Anxiety is a common mental condition affecting one in every five adults in the U.S. Most people think that anxiety is simply a feeling of restlessness, nervousness, and unease. However, people struggling with serious anxiety disorder experience persistent intrusive thoughts and several physical symptoms that affect their normal functioning. Knowing some facts about anxiety will allow you to better understand this condition so you can avoid it or keep it under control.
1. Anxiety increases when we do jobs for which we are not qualified
Work is one of the main sources of stress for most people, but it does not impact everyone equally. A study carried out at the University of Bergen in which more than 17,000 workers were analyzed revealed that those who perform more basic jobs show higher levels of anxiety, as well as those who do not have the necessary skills.
It is also known that stress and tension is greater in professions that are in direct contact with people, such as those who work in front of the public. Obviously, professionals who deal with human suffering every day, such as doctors and nurses, can also experience high levels of anxiety. However, enrolling in Psych NP programs online or another type of training that guarantees the appropriate level of knowledge and skills can act as a protective factor against anxiety, increasing the feeling of self-efficacy.
2. Anxiety Can Begin in Childhood
Anxiety isn’t exclusively an adult problem. Like ADHD and other mental disorders, anxiety also affects children. According to the CDC, 7% of children aged below 18 also struggle with anxious thoughts that affect their quality of life. While it is normal for kids to worry sometimes, you should be concerned if their fears and concerns become recurrent and make it hard for them to take part in some daily activities.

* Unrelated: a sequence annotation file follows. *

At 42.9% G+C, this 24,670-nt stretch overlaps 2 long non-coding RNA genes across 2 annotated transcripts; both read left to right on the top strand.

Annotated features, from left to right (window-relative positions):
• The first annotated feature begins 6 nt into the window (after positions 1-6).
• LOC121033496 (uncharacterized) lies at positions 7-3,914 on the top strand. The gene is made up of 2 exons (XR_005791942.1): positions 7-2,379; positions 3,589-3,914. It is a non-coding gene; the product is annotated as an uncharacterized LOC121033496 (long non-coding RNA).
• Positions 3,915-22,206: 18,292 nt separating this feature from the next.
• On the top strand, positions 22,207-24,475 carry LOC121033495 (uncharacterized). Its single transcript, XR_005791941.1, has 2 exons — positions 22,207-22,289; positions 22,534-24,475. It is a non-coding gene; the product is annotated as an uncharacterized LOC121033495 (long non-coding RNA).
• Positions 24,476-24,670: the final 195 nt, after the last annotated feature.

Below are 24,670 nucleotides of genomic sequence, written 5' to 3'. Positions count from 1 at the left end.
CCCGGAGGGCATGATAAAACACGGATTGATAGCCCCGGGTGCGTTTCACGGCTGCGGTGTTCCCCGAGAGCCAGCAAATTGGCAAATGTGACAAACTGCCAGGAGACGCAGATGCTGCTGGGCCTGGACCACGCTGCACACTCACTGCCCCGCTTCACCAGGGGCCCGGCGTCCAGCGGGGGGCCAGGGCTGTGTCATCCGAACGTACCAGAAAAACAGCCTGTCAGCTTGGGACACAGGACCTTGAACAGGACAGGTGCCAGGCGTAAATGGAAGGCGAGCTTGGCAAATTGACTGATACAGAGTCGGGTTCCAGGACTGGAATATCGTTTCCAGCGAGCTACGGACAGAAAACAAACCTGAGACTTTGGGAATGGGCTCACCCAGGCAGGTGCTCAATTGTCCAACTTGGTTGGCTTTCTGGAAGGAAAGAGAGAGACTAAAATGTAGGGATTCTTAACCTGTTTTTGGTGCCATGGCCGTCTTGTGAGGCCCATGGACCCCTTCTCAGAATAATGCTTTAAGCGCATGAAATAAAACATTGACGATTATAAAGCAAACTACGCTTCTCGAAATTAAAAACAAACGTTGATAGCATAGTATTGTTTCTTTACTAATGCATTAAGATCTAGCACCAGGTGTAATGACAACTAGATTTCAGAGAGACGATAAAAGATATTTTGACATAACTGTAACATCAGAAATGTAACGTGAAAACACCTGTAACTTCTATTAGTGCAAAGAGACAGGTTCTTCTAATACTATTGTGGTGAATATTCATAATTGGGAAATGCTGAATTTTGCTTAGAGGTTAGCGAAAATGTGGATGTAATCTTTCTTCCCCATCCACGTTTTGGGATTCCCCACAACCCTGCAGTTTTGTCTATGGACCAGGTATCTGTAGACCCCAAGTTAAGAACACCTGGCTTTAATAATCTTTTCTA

Unfortunately, unlike adults, anxiety affects the kid’s thoughts and feelings more than behavior. This makes it hard to identify kids struggling with anxiety. Common external signs of anxiety in children include frequent headaches and stomachaches, trouble sleeping, throwing tantrums, and clinging to their parents.
If not treated, childhood anxiety can recur later in adulthood. Fortunately, childhood anxiety is treatable. Anxious kids respond to medication and cognitive behavioral therapy (CBT), which can helps affected kids learn how to control their worries and develop more adaptive stress coping strategies.
3. Anxiety is Physically Painful
Most people associate anxiety with mental and emotional symptoms, such as irritability, difficulty concentrating, and frustration. However, this disorder also causes physical symptoms, which result from the body’s fight/flight response.
Once the brain senses a threat, it produces neurotransmitters such as adrenaline and cortisol that trigger a cascade of reactions on a physical level. For this reason, anxiety also manifests itself through:
- An increase in heart rate
- Heart palpitations
- Muscle aches, tension and discomfort
- Shortness of breath
- Tingling sensations
- Dizziness and nausea